Omaha daily bee. (Omaha [Neb.]) 187?-1922, January 30, 1913, Image 1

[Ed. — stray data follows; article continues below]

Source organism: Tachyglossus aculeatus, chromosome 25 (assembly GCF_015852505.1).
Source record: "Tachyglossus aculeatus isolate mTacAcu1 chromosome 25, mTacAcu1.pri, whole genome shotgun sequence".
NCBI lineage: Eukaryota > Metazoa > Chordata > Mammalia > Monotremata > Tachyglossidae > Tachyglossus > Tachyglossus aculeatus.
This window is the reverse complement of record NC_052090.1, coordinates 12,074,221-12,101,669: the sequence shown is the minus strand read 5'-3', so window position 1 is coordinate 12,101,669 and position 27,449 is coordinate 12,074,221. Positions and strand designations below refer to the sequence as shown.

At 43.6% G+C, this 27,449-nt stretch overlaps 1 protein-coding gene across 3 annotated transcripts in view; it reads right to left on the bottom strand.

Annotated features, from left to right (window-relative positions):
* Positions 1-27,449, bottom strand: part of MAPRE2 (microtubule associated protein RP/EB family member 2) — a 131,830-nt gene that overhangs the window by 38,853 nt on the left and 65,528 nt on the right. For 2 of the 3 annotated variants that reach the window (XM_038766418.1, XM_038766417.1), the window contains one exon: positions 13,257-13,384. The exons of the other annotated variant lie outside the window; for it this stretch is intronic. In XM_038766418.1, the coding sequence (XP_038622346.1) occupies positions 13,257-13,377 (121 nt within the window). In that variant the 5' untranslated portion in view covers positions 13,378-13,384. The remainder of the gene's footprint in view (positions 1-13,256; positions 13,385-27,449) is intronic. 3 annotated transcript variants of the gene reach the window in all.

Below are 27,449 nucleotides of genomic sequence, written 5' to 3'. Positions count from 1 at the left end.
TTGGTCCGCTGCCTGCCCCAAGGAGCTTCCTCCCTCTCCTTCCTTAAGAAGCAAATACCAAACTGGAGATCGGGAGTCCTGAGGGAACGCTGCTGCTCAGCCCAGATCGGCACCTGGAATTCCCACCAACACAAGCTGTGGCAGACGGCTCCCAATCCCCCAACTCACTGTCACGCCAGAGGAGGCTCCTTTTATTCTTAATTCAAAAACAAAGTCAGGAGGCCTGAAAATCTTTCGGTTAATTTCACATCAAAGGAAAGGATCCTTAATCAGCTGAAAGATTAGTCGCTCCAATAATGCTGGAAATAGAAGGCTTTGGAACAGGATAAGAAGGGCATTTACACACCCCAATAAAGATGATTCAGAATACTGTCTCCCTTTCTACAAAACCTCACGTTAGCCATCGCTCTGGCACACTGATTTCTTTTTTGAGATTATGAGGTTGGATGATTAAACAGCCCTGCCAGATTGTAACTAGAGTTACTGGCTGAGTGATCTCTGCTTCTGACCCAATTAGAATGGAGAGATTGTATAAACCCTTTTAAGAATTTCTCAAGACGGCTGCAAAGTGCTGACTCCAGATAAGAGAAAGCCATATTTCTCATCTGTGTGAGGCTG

The Omaha Daily Bee The Paper With a Purpose The Paper That Does Things THE WEATHER. Fair; Cooler VOL. XLll NO. 194. OMAHA. TliriiSDAY MORNING, .JANUARY SINULK COPY TWO CENTS. RUSSIA AND ARE ON VERGE OF WAR OVER BOONDARIES Proposed Limits of New State of Albania Are Subject of Serious Difference of Opinion. CZAR TAKES SIDE OF SERVIA , . I . . . ,. . Belief in Russia that Too Much Has Already Been Conceded. PEACE CONFERENCE IS ENDED Note Drawn Up by Allies is Deliv ered to Turkish Envoys. DELEGATES LEAVING LONDON Action la Due to Nevra uf I'nrrat In Turkish Arm Austrln I'rrimr Inir to Send Wirhli to Conntnntlnnple. ST. PETKRSBURa. Jan. 29. -The ples ent state of affairs between Russia and 'Austria Is regarded hero ag extremely delicate. The war par.y is now In the saddle In Austria and Russia has 1,600,001) men serving with the colors. The trouble Is Over the, boundaries of Albania. As explained by a high diplo matic official In the Bourse Gazette to day Russia haa recognized In an agreement'-with Austria that the Turkish fort resses, of Scutari and Janlna belong to the future Albanian nation. The condition Is to be Imposed, however that the military and economic Interests of the adjacent Montenegrin and Greek populations be suitably guaranteed. It Is thought that this will be accom plished by dismantling the fortifications of the two cities and allowing the free passage of goods. Russia, on the other hand, the diplomat declared, regards Prisrend, Jakesa nnd Ipek as belonging to Servla. - The position thus taken by Russia will enormously Increase the difficulties of tho Russian foreign office In coping with pubtlo opinion, which may regard the abandonment of Scutari and Janlna as an unnecessary concession to Austria and a sacrifice of Slav interests. The seriousness of the situation arises from the fear that Austria, by Its success In this respect, may be encouraged to make further demands. The Russian foreign office hopes, how ever, that Austria will now adopt a con ciliatory attitude. The absence of any definite Indication that It will do this Is probably the reason why Russia has not taken any stepB to reduce Its army to Its normal proportions. In spite of several tin nounoements from Vienna of the tils tntssal of reservls'ts there. 'lece Conference Is Ended. LONDON, Jan. 29. Tho note drafted fcjf the 'peafce'cfelegaTes of tfie alife's wuu delivered by Stbjan Novakovltch. head of the Servian delegation, to Hechad Pasha today, The factor impelling this action was thi receipt of reports of grave ferment among the Turkish troops on the Tchat alja. lines, many of. whom appear to be unwilling to follow the lead of the young Turks. It Is considered here that In view of the Internal complications In Turkey OUahmoud .8heket Pasha, the new grand vizier, may yield before the energetic act of the allies. ' - The gravity of the situation at Con stantinople Is shb'wn .by. the. largo, naval forces concentrated by the European powers at the entrance . to the. Darda nells. Even Austria-Hungary, which hud refused to join the other powers In naval warships to be ready to start for the cast General. War lmpornlile. "While the clouds are gathering over Constantinople the astronomers who - make a study of the European Arma ment consider that the general peace of Europe Is no longer In danger. As proot they point out that Italy has Just dis banded an army of 100,000 soldiers wbc served In Tripoli. Rechad Pasha expressed the hope that the powers, "realising the unfair treat ment which has been inflicted on Tur key," would help the Porto' to surmoun. Its present difficulties, "thus Insuring the definite political and economic set tlement of the whole eastern problem." Several members of the Bulgarian peace mission left- London today, Including T Theodoroff, the Bulgarian minister of finance, and Lieutenant Tsanoff, a grad uate ot Harvard, who has been acting an Attache and Is returning to his regiment. WarnloK from Gerninnr. CONSTANTINOPLE, Jan. 29. "Hand off all the Turkish possessions in AsiuV' was Germany's pointed notification to day to everyone concerned. It was given by the German ambassador to Turkey In a speech at the Teutonic club's annual dinner in honor ot Emperor William's birthday. "The future of Turkey lies In Aria Minor," Baron- Hans von Wangenheim told an enthusiastic gathering of his com- patriot. He continued; "The German Interests in Asia Mlnir are very great and are bound up wjth those ot Turkey. The recent note of the European powers, promised that Turkov -would be aided in Its future development Germany will lend powerful assistance in this cause. "In any oase, however, o all the Turk ish possessions In Asia, Germany will Attach the label Touch me not.' " The Weather For Omaha, Council Bluffs and Vicinity Falrf not much change In temperature. Temperature at Oiumub Yeatenlny. r Hoar Temp. 6 a. m. 36 0 a. m , S3 gj; m!!'. 3! 9 a. ni 34 Ml m 27 11 r. ... A Tl 13 m... ' I I 1 p. in...., M - I" On 2 tl. in M 4 mf 5 p. m P'" 8 pi m!!!")!.'!!" 1TA Former Omaha Man Killed by Fall from Eighteenth Story NEW YOHK, Jan. IS.-Morrla II. Ueall, a lawyer, sat oh the wlndowstll of tits office this afternoon, gazed down-lghtecn stories to the roof of tho skyscraper bollerhouse below. A moment later ho was swaying uncertainly on his narrow seat. Then ho somersaulteil down and lay crumpled up a dozen step from n I young woman at a telephone switchboard i ' r. . . . The girl calmly catted up police head- .nuntters and told them of the tragedy. ' ,, ,,,,, .,, IcU, .... Krom papets In his officii It was learned that he was a native of Omaha, had been a member ot the etnas of '91 nt Yale and was once managing elci;k of the law firm of Carter. Hughes .c Dwlght. of which Justice Hughes was a member. Morris Ueall was an Omnha boy. hav ing graduated from the Omnha High school In 1S99. when ha went to Yale und was prominent on the Ynle base ball team at the same time as the late Dr. Fred crlck Hustln. who wus ciiptnln of the team. Ills mother. Mrs. Ellen Ueall. who Is now living In New York, loft Omnha but two weeks ago after u Visit wuu Mrs. V. U. Caldwell. -She Is Mrs. Cald well's aunt. Mrs. Hcall Is a daughter of t.-.- I ,lr,,.tn.1 lull ,1 r."""?r.:rL pioneer of this community. Morris BcaU was also a cousin of Robert Patrick, an Omaha attorney. Steel Corporation Inquiry May End This Afternoon! NEW YORK. Jan. 29. Tho case ot the government in its suit to dissolve the United States Steel corporation may close today. Government counsel announced they would finish taking testimony thU afternoon, but reserved the right to call additional witnesses later. Attorneys for the Steel corporation said they hoped to proceed with their side some time In March. v P. II, Nelson, an Iron ore expert, who testified yesterday that the Steel cor poration paid too high a prlco when It leased the Hill ore lands was crossed-ex-amlned today by Frederick It. Kellogg, counsel for the trustees ot the Hill lands. Nelson reiterated that tho average royal ties paid In IStOT'for ore leases In the Lake Superior aistrlct were aDout -to cents u i ton compared with 85 cents a ton paid to the Hill trustees by the Steel corporation. The witness admitted that In 1909 and 1910 properties containing 2,000,000 tons of ore were leased for as high as $1.33 a ton by Independent Interests. Federal Judges Should Not Annul SJate, Laws-Landis, CHICAGO, Jan. 3. "Indecent Invasion ot the domain of the state courts by the federal courts has'' put -a club Into the hands of the peoplp who are assailing the judiciary of the country." .United Stages District Judge. I-andls de livered himself of thlH opinion from the bench today in refusing to entertain a petition for a writ of habeas corpus In which the municipal court is attacked as nn Institution without existence In law. . "I will not lend myself to pass upon j the validity of an' enactment of the leg- Itlature of Illinois when none of the I state courts have been resorted to for j relief," said Judge Landls. There is not anything more unseemly than a mere United States Judge presuming to annul the act of a state legislature." Mandate Issued in "Pa f'f'On' flntTl DV fid C!0 X OlUllCU VJUXiiUJ. UtXOC WASHINGTON, Jan. 29. The supreme cout today granted the request of the Ue- partment of Justice for an immediate Issue of the court's mandate In the Pat ten cotton corner case. The mandate "s the official notification to the fedtirjl court of southern New York that the su preme court has reversed the New York court's holding that the Indictments against James Patten, Eugene G. Scales. Frank B. Hayne nnd William P. Brown for alleged conspiracy to corner cotton did not state an offense under the Slier t man anti-trust law. The mandate place the case before the lower -ourt for. trial. In the regular course the mandate would not have been Issued until February (i. but Solicitor General Bullitt requested Its Issue, slating that the statute of limita tions would run before long In the case, and that It mlMit possibly be desired. In case the Indictment was held bad on some points not concerning the construction uf the, Sherman anti-trust law. to bring tie Indictments. The effect of the court's order will be to put the government In position to prcs the case against the defendant, and Sec retary It. M. Thompson, who' Whs In dicted on the tame charge, but die not question the construction ot the Sherma-i law. as soon as the papers Issued bv the court today reached New York. Unless some settlement or further technical ob- Jectlon to the indictments are made th case will proceed to trial. tt reHolutlon to declare Fall elected. Only , 11 j three votes were recorded against It. Chicago May Change experts find books Names of 400 Streets of former clerk short CHICAGO, Jan. li.-Swceplng changes OABBOLU la.. Jan. 28.-The accounts In the street names In Chicago, especially iof John are,oh' trr clerk of the dls on the north and west sides, are aug-i,rlct court' who co,"ml'-1 ""'co Jan gested In a report submitted last night b uary ll' werf Bhort W,J"' accTnK to a subcommittee on street nomenclature Kreprt, ot Wrt Mcountwt, to to the council committee on streets. I'1? b? ot "P"r,,8 U,.tod.y. Ore ch "If the changes go -Into effect they jk"led himself while hi. books were being will be felt by practically every person ' "amlned by COr"m'ttee ot board- n me cur, orresponainK cnances will . mnrifi In th nnm- nt .l.vl.H stations, In telephone and city directories' : and In addresses. There are now In use In the city 1.761 rniStreet reet names. Among these there are ,178 plications. 100 ot which by the report' I duti Will IW eliminated. (it th irttnl ,liml,. 58 8S3 are streets on the same line, but dlf- 6R ferent names, 1)6 of these being ellmln- Btioted ,,y ,he p0P08e, change. The total 1? n"mber of streets to be changed Is 81S. HORSES OPON FARMS IjUUU) Total Increases Forty-Eight Thou sand Over Estimate Made Last Year. RECORD NUMBER FOR MULES Four Million Humbler Beasts of ! Burden, Government's Guess. , FEWER FOOD ANIMALS FOUND Cattle Decrease in Number More Than a Million. INCREASE IN THE TOTAL VALUE Worth of All l-'nrm Anlmnls 11 turn I'oiir Hundred nnd .liiety-Tliree Million llollnrn Since (Ine A enr Ako, WASHINGTON, Jan. 23. -The Introdtio toln of the automobile on farms of the Flitted Stutes has not displaced the horso or mule, for the latest estimate of tho ! number of these animal on farms Jnnu- " "1 n-.. 1 ,1.1.. .. ...,,.,i..A,l l.t.l,,.. I... f Agrlcu.ture. shows n.r, horses than ever before, except In I9"9 and 1910, und more mules than In uti.v other year on record. Horses and mule were of greater value than ever before, except In 1911. The number of horses In creased 58,000 over last year and mulu Increased 24,100. While the number of beasts of burden Ion tho farm Increased, the number of food 'illiltnuln ilnnrnnnml Atlllr i-rtu'e ili.nroii nml ! 202,003 since January 1. 1912; other cnttlo decreased 1,230.000, sheep decreased SMI jooo and swine decreased 1,232,000. In average value per head compared with 1912 horses Increased $4. S3: mules. $3.80; milch cows, $3.63; other cnttlc, $3.10. sheep, 48 cents; swine, $1.S6. In total value the Increases were: Horses, $103. G2S.000; mules, $19,33S,000; milch cows, $107. 309,000; other cattle, $1W,6S1.000; sheep. .$21,609,000; swine $79,781,000. The total value of all furm anlmala Increased $49-1,-456,000, or 9.9 per cent, ocer 1912. j KlKtirrn t-'oniiiureil l.nnl 1 mr, I The number, value per head nnd ag- gresate value of the various farm unl--j mnln rnmrmffwl with lnt vn&f' limrv i n;,.. i... t.inDv.i, wtuvi.inv, luiiumi vii n i 2,M,ww; value, ?uo.7. compared with . $105.94; aggregate value. $1,27S,222,0W, com pared with $2,172,694,000. j lulcs, 4.3.S6.000, CompamT with 4.302.001); value. $124.31, compared $tlh $120.51: ag gregate value, $543,245,000, compared with $525,657,000. Milch cows, 20,497.000, compared with 20 099,000; value $45.02, Compared with $39.30; aggregate value. t22,783,000, coin pared with $815,414,000. Other cattle, 36,030,000, compared with 37.3Xf.000; value, $215, conipareU with $21.20; aggregate value, $1X9,6.15,000, com pa led with $7W.04?l)j---5 . Sheep. 51,482,000. compared with K,362,u00; value, $3.91, compared with $3.46; aggre gste value, $202,779,000, compared with $181,170,000. Swine, 61,178,000, compared with 65,410,0tO; value. $9.86, compared with $8; agreRt" 1 value, $603,109,000, compared with 328,000. Third Advance in Price of Crude Oil , Within a Week l PITTSBURGH. Ja.. Jan. 29.-The third I advance in the price of crude oils hls week, was announced today Pennsylvania crude being placed at $2.26, tho highest I prlco It has commanded since 189G. Other i new prices are: Mercer Black, New Castle and Corning. $1.79: Cabell. $1.86: Somerset, $1.31 and Ragland, 70 cents. ThB ,., nrlces havn rau.ed nrnrinntlnr f The new prices have caused productlng I , . .... . ..... companies to predict that the next few month will witness a return of activity )ln the oil fields of western Pennsylvania, ' eastern Ohio and West Virginia. INDEPENDENCE, Kan., Jan. 29. The price ot crude oil here was today ad vanced 2 cents a barrel by the Prairie Oil and Gas company. Election of Four , Tj iini i fcenatOrS IS itatllieCl , CHEYWNNE. Wyo., Jan. 29.-The Wyo- mlng legislature In Joint session today nt noon ratified the election of Senator Francis B. Warren to aucceed himself In the United States senate. Senator Warren was present and acknow wledged the honor with a short address. TOPEKA, Kan., Jan. 29. William II Thompson of Garden City, a democrat, was elected senator to succeed Charles Curtis by the Kansas legislature In Joint j acnmuii iixiuy. x ne vuie wus practically unanimous. LITTLE BOCK. Ark., Jan. 29,-Joseph T. Iloblnson, democrat, was today elected United States senator to succeed the late Jeff Davis by the Arkansas legislature In JpJn session. SANTA FE, N. M.r Jan. 29. The tate legislature In Joint session today ratified I the election of Senator H. Full. The I democrats voted with the republicans on : aai mr- I AaIUADO UULLIUC UN CHICAGO' BOULEVARD CHICAGO. Jan. 29.-A collision of two taxlcabs on Washington Park boulevard j lesulted In the severe Injury of nine pcr- . u.ina Y.. ,.f ut.'.m .11 Those per haps fatally hurt were Mrs. David Kl watut and Mrx'James M. Swift. Ir. M. f. Schoenbrod and two members of his family were among those badly hurt. sen 1 r 'WJm Krom tho Cleveland Plain Dealer. PRIMARY FOR POSTMASTER Congressman Stevens Raps Committeeman- Hall Over Knuckles. ONLY DEMOCRATS NEED PPLY Auylmdr Slny Vote, lint Cnndlilnle .11 nut Come with (lie O. K. of 'the l.ornl Part l,rnilerM. WASH1NGTQN. Jan. 25, 191:. To Dr. P. u Hall,, Lincoln, Neh.-My d.ar Dr. Hall islnce i-onversntloi) with you lust Thursduy 1 learned that you proposed Issuing a statement protesting ugaltiht tho method I have adopted in my district giving tho people a voice In selecting their postmasters. 1 was greatly Bur- prised that you should taku this cuurBn without mentioning the matter to m when I was right thero In your offlco the day you Issued your manifesto. Not only wan I surprised at your method of procedure and what you had' to say on the subject when 1 read It later In tho press, but very greatly aurprlsBd that you I should, eel-dalled .upon to nve3deJ;i a llooif miatter "that concerns only tho yea pie of this district. I Nlon't like the Idea ot those who preach local self-government when the llnuor question Is Involved throwing fits at tho Idea of local self government, when applied to the election i of tuiMtiimstprs. I hnVn rend vnllr state- . mnnl nurnflill,- n ,,t tlirt uPiriinmnti Villi mnko clenrly belong to tho dark ages In politics, when tho boss was supreme and j parceled out the -offices for either money' I or party set-vice according to his moral I standards. We have passed that period now, and I regret to notice that many i do not know It and aro still claiming j the right to speak for tho people, even I to picking out their local officers for them. I notice, with regret that you, too, are claiming thu privilege of speaking for j t,1(t pcop,(, , , reBlucl, , ordor tlmt I may not do you an Injustice I will note the portions of your statement which 1 1 desire to discuss. You stato: "I am I unalterably opposed to permitting repub- i.. . ... ',cans P" ' democratic . postmasters, under tho com- ; Ins democratic administration." 13ven republican admit the fairness of the democratic claim that the offices be long to the democrats at this time, under a democratic president, but It Is a re markable contention oven nmong rank partisans to holc that republicans would by voting for a democrat for postmaster i weaken h democratic administration at I Washington, and much more remarkable when a man ot your usual ciear unuer- standing advocates It In Nebraska. I i want to remind you that wo would not , have a single oemocrai in congress irom : Nebraska were It not for liberal minded, ! Patriotic republicans ttio thought more of country than party and proved It by ! voting for the three democrats now xrp- resenting this state In congress, in my own cone nearly S.000 republicans had to scratch their tickets In order to voto for inc. and by doing so gave me 8,000 or 10,000 more votes than were cast for Wil son and Marshall In this district. A coin you state: "Further, It would only be natural for republicans, If al lowed to .participate In the selection of these appointees, to select, so far as they could, only those who would best serve their purposes." That statement In effect Is that no democrat should allow a re publican to voto for him lest he "would be under the blight Uf being suspected of serving the republican party. To show you the contempt 1 have for such a theory I will say that I am proud of tho 5,000 republican votes I got In this district, because I got them, as everybody In the Third district knows, bvpreachlng red- jhot progressive democrrft'fo doctrines, and I am Just about as upt to waver In my I practicing what I preach as I nm to back up on my contention in oenair or tne people's rights In this matter of choosing postmasters. Yau also labor under great error when ypu clans these small pasloffices as n great political asset. I have never had any particular opposition from republican postmasters. As a rule they use the fact that they are officials to get out of party work, Ijiut fall I estimated that alout 'hlllf of t,"Mn ln thl" l,Ktr,ct vot,1 Ui tdemocratlo ticket. ' 1 'lUoto aBal" from yuW inter: "1 am in ravor oi matting muse orrires elective under tho law, but so long as they ate appointive I shall reserve the right to recommend those who. In my opinion, are best iiuallfled and most dtmervlng, all I always democrats. I most respectfully (Continued on Paje Four.) Wthe Love of Allah!" Women Now Refuse to March in Wilson Inaugural Parade WASHINGTON. .Inn. 28 -Woman suf frage leaders today held n street incctini; to call upon President Tuft to grant u holiday on March 3 to government I'lerkM who want to participate In the suffragist parade. The committee In charge of t') regulor inaugural participation on Marc'i 4 has held out the olive branch to tho suffragists by announcing that they might participate In the big pageant 'f they will ask for the opportunity. Tin woinen'n leaders scorn the suggestion w will confine their marchers to their owi parade on March 3. When 'President Taft looked across ih White House lawn at breakfast today hi saw the first physical pi-npurutlons tor "le '"auguratlon of his successor. Penn sylvanlu avenue In front of tho executlv mansion was fillet) with wagons loaded with lumber for the stands from which tho Inauguration pat ado will bo viewed, nnd scores of laborers began tho building. Almost the Hrst, tiling jthut .ml ihe president'- eve when tie entered his office a 'fflxv'tnf?itHes fa'tor ,was the' Jolm?cohf grcsslonal rcsdltitlon appropriating $i3,O0O tor additional pollen protection for WsdIi- ingtoti during the Inauguration period, ... ... Mr, Tnft smiled and signed the resolution at once, Compers Denounces Law for Compulsory Arbitration NEW VOItK, Jan. 29. Compulsory nr bit rut Ion was denounced today by Sam uel Oompers, president of tho Amertcun Federation of Iabor. in a fpeoch before tho annual meeting of the National Civic federation. Mr. GoniperH declared that the workers never would submit to arbitra tion such us that proposed by bills now before the New York state legislature. . "I agree with you as to the desirability' of preventing a strike," ho said, "but don't Imagine you are going to escape them by making perfectly natural activ ities unlawful. The attempt to set away from strikes by the methods proposed Is simply the attempt to compress steam oi lower In a too limited space. You may do that for a while, but you will have an explosion from which no ower on earth Is potent to protect. "You may make tli stoppage of work Illegal, but you won't stop the ashertlon of the right of workers to stop working You want to get away from the turmoils resultant from Industrial creditors and I want to Join you In that, but for heaven's sake, don't burden our laws or pur sys tem or our lives with conditions that will make our troubles a thousandfold moie." CRIPPLE CREEK ROADS MAY BE CONSOLIDATED DIJNVKH, Colo., Jan. 29.-Th organ nation of a $25,000,000 corporation, to b? known as the Securities coinpanp; to con trol all transportation sysarniinto and .through Cripple Creek mining district, Is the announced object of the visit of Allen Ij. BurrU to New York, Burrls left yes terday with Joseph Walker, Jr., and George N. Miller, New York financiers, it Is planned to muko the Securities com pany a holding concern for the five rail roads In the district, the El Paso Con solidated Gold Mining company, of which Burrls Is president, and the Golden Cycle Mining company, which the El Paso 's under contract to purchase for $!,ono,(iOo. The National Capital Wednesday, Jiinnr.rr l, IMt:i, The Senate. Convened at noon. rtesumed debate on Lever agricultural extension bill. The llouae. Convened at noon. Debate begun on Lincoln memorial bill. Bunanes scneiiuie considered by ways and means- committee at tariff revision hearing. Currency ref6rm committee continued Its hearing. McUulre bill to appropriate $l!,30O,0G0 for buildings on state fair grounds rejected by agricultural committee. Shipping pool Investigation by mcr - ohant marine committee continued, with K. M. Bull testifying. - Judiciary committee voted to fliuillv act on workmen's compensation art it -vt Saturday ana on an interstate lluuor shipment bills Wednesday. Hallioud Interests befor lulerst-jtH I commerce committee objeeted l Kcnyon I uniform relaht classification bill. SENATE DOESN'T RAP AYERY Refuses to Sanotion Resolution Aimed at Chancellor. POSTPONES IT AFTER DEBATE lloimlnnd Defend liaeenllvr, Who Wn Prnollenlly tlhnrReil with t'ourenlliiN: Howl PnlnlB of Preaent Util I.oenllon. (Frum a Htnff Correspondent.) I.INCOIjN. Neb.. Jan. 29.-(Bpcelul.) The resolution introduced by Itobcrtson of Holt yesterday In tho senate calling for a committee to visit the stato uni versity and state farm to Investigate con ditions caused considerable comment. Tho resolution: Whereas .The Htnto University of Ne braska In tho pride of the state and .ill tho people of the state are Interested In Its Improvement and success; and, Whereas, The rating of oilr university Is now several points lower In compari son with other state universities than It was a ftfw years ago, although appropria tions have Increased each session of the legislature; and, Whereas, The hnlvrrslty board has ralspd tlie entrance requirements to u poltiLthat barn uvrr-soo- schools formerly he'cnsJUed entrant: and, Whereas, Thn chancellor and nno of the regents, ut great sacrifice of their iiiiiu. lint t: ntiunii hh-iiiuci n ut. mc hhio" time, have shown members of the legis .tnture all tho noor ulaces on the city campus ana nil inn goou unices on tuu. state rartn. but nave railed to snow tno wood features of the city campus and the bad features ot the state farm for fnttiro (intension; now, therefore, be It itexolvrd, That tho committee on uni versity and normal schools be, nnd they hereby are. Instructed to visit nil build ings on both the city campus and the state rami nnd report to this body their tlndliigs for our Information. Ilnp 'nt ('hnnretlnr. Tho rending at once brought Hoynotds of Dawes to his feet. Ho said that under the OIHh motion, passed a few days ago, a committee had been appointed to visit all stato Institutions and make a report to tho senate. Therefore tho resolution should be voted dowm MobIiIca, the res olution cast a reflection upon Chancellor Avery nnd Intimated that he was not showing visitors tho truo conditions M tho university. He said that ho had visited tho university and tho chancellor had not been the one to show him around, but had stayed In his office. He thought a boy who by hard work had managed to rise to tho position now held by the chuncellor wits not tho man deliberately to misrepresent conditions and he moved the Indefinite postponement of the reso lution. Hougland of IacasltT thought the res olution looked too much like a criticism of the chancellor and he hoped the sen ators would vote It down. Kemp of Nanco was considerably wrought up over tho matter nnd said he could not understand the motive behind such a resolution. "The senators," said he, "havo been Invited to Inspect the state university with reference to the re movat proposition. The gates nnd tho buildings are open for us all, and It seems to me that every senator In this body ougnt to be big enough to make that In vestigation and report fairly and Justly on what he discovered," He looked upon tho resolution tut a-re- riection upon the university. HonKlnnil Defend. Hoagland of Lincoln county .said that he had known Chuncellor Avery for many years-ever since he was a student at the university himself and hud always found film sijuare and upright and never knew him to do an unjust act. "The university Is close enough so that wo can Investi gate It at any time." said he, "and I do not think this senate should consider any resolution as lias been offered." On motion to postpone Indefinitely the resolution wrtit overboard by a unanimous vote, SHNATIS CONSIDKItS MKAHIJKKS Double Milft Firemen' IIIII fur l.lne.iiln U I'lmxrd. (From a Staff Correspondent.) LINCOLN, Jan. 29.-(Speclal,)petlt!ons were received In the senate this morning by Placck of Saunders, Wolz of Dodge and Heasty of Jefferson, asking that no legislation be iassed relative to railroad su vice. flusheo of Kimball received something like twenty petitions this morning ankln that the bill requiring frolght trains to , b" Umltod to fifty cars bo defeated. . Grace of Harlan Introduced u motion 1 it-at Ih. secretarv of the annat. i, i . Me"e,"ry u11l,le eat be In- stiuuted to buy new flies for the setiiitu i as the one furnished bv thn state were so noor tlmt tht-v wer nnt I .. . j . . Unough to stand the wecr and tear of the ' rttlon. Me n o" Uavo nrotwteil nTii.nut . . . (Contlnutd on Page Three.) PROBE CRAZE LEADS HQUSETQ NUMEROUS ORDERS FOR INQUIRY Latest Investigation Covers Acts ot Railway Commissioner with Referenoe to Mergers. TELEPHONE MATTERS IN VIEW Also to Cover Consolidation Street Car Lines, ol SENATE DOWNS AVERY INSUL1 Refuses to Pass Resolution Aimed at University Head. SUNDAY BALL BILL FAVORED .Menu nrr Nlmllnr In One Vetoed hj tiiitrrnor Aldrlelt Ileoelven Kn- ii rati I r Iteooiiiiur mint Ion In lipper t'linnilier, (Front n ytaff Correspondent.) LINCOLN, Jan. .-(tipccial.) TnU relf-styled honest and piugresslvc major ity of the house ot representatives ha; Kono wild over Investigations ot repub llcan officials, while tho republican mo Jotlty of tho senate this morning sal down upon an effort to Insult Chnncull'ir Avery nnd tho regents of tho state ttnl vcrtdty by killing a resolution Introduct-u by Itobcrtson of Holt, which In Its pre amble said the chancellor nnd one ol tho tegeuts hnd been showing the mem bers of the legislature the bad places on tho present situ of the university and al tho good points nt the state farm. Sev eral republican senators slashed the reso lutlun and It was killed by tinanlmout vote. In the house a committee hits been up pointed to Investigate state finances fot the Inst ten years nnd to adopt a system of mnuugement that will be bitter thur; the present system ot looking after state ntfali's. Another committee Is to look Into tho various stato departments und point out cundlttons that may be Im proved ln the opinion of this wise hunch. which has an Idea It can In a few days do more good for the stulo than other wise men havo done In years. Probe Unit Cnnimlsitltin, Now the house has concluded the mini hers of tho Nebraska State Hallway com mission havo not been right with th-j peo ple In some of the decisions made, mj up imps a resolution to Investigate the commission, Speaker Kelley Is to appoint that committee, and It shall consist of five members. Tho Introducer of the resolu tion, Scott of Hamilton, ln hla motion requests that the committee loook Ink the ways of tho commission, particularly lit tho matter ot thu merger of telephoiw cnmminles and street railway companies. Tho resolution was discussion and It created not a ripple II Is as follows! "Whereas. Certain telephone coinpunii' doing business us common carriers wtttili tho state of Nebraska have merged tin i properties Into one combine, and "Whereas, Said combination has Issued large sums of stocks and bonds, which merger and Issue appear to have been made without express statutory pevmls- slon; and "Whereas, Certain street railway com panies doing business ns common carriers within tho state of Nebraska have marged their properties Into one combine, and "Whereas, Said combination has Issued large sums of stocks nnd bonds, which merger and Isstio was without due in vestigation by thq railway commission, and without apparent consideration of the public Interest; therefore, bo It "Ilesolvod, Thnt a committee of five selected by the speaker from the mem bership of this house be charged with thf Investigation of tho mothods and prac tices ot the State Hallway commission In dealing with mergers and grants of per mission to common carriers to Issue addi tional stocks and bonds, and that said committee make a full und complete re port of their Investigation to this house before Its final adjournment; und, be It further "Resolved, That tho committee selected by tho speaker be clothed with full and complete power and authority to rnukt- ,t complete and thorough investigation i.f the matter assigned to them by tMt house." Cntmiil tten Xitnietl. Speaker Kelly has named the following committee to Investigate the State Rat' way commission: Scott ot Ilimllto , Nichols of Madison. Palmer of C'.av Stebbins of Dawson mid Hubbard u Adams. The senate cvmmltteo to soiect subcoi. mlttees to visit the state Institutions mt this afternoon and selected the followin; members for the different Institutions It Is cleur now that this democratic ma jority of the house Is anxious to ape th democratic majority of congress and In vestlgate everything. Just so It cart oe made to appear to the state that some thing Is being done, and to the demo cratic war horses at home that the Inter est of the party Is being loked after School for the Deaf, Omaha Talcott. MaoFarland, Huarman. School for tho Blind, Nebraska 'Itv nnd Peru Normal Bartllng, Gro&su at, and Wink. Insane Asylums, Lincoln, Norfolk utiii Hastings Brookley, Marshull and Hub Industrial School, eKarncy, and Ttibei -, oular Hospital Kline. Wink and Hoaif- ! land of Lancaster. P.n.rl,.ntnl Uln,lnn VnM, Tl....u Barling, Hoagland of Lincoln and lle -noldo. Soldiers' Homes, Mllford and Grand Island Wolz. Krumbach and Hoagland of Lancaster. Feeble Minded Institute, Beatrice -Busheo, Hoagland of Lancaster and Hummel. State Prison. Uncoln Krumbach Placek and Hoagland. Fish Hatshery at South Bend Saun ders. Wolz and Grace. Girls' Industrial School, Geneva Splrk Krumbach nnd Hurtling. Industrial Home for Girls, Mllfurd Kl'u. Ktxnolds and Haaslnnd ot Lan caster. Orthopedic Hospital, Lincoln Cox. Rob ertin jr. 1 West. Kit I SCO WAITING AT TUB UATK HouNe Decline to Listen t Retire eutntlve of Exposition. t From a Staff Correspondent.) LINCOLN. Neb.. Jan. 2?. fSpeclal i The huuse went on record this mcruluu . v.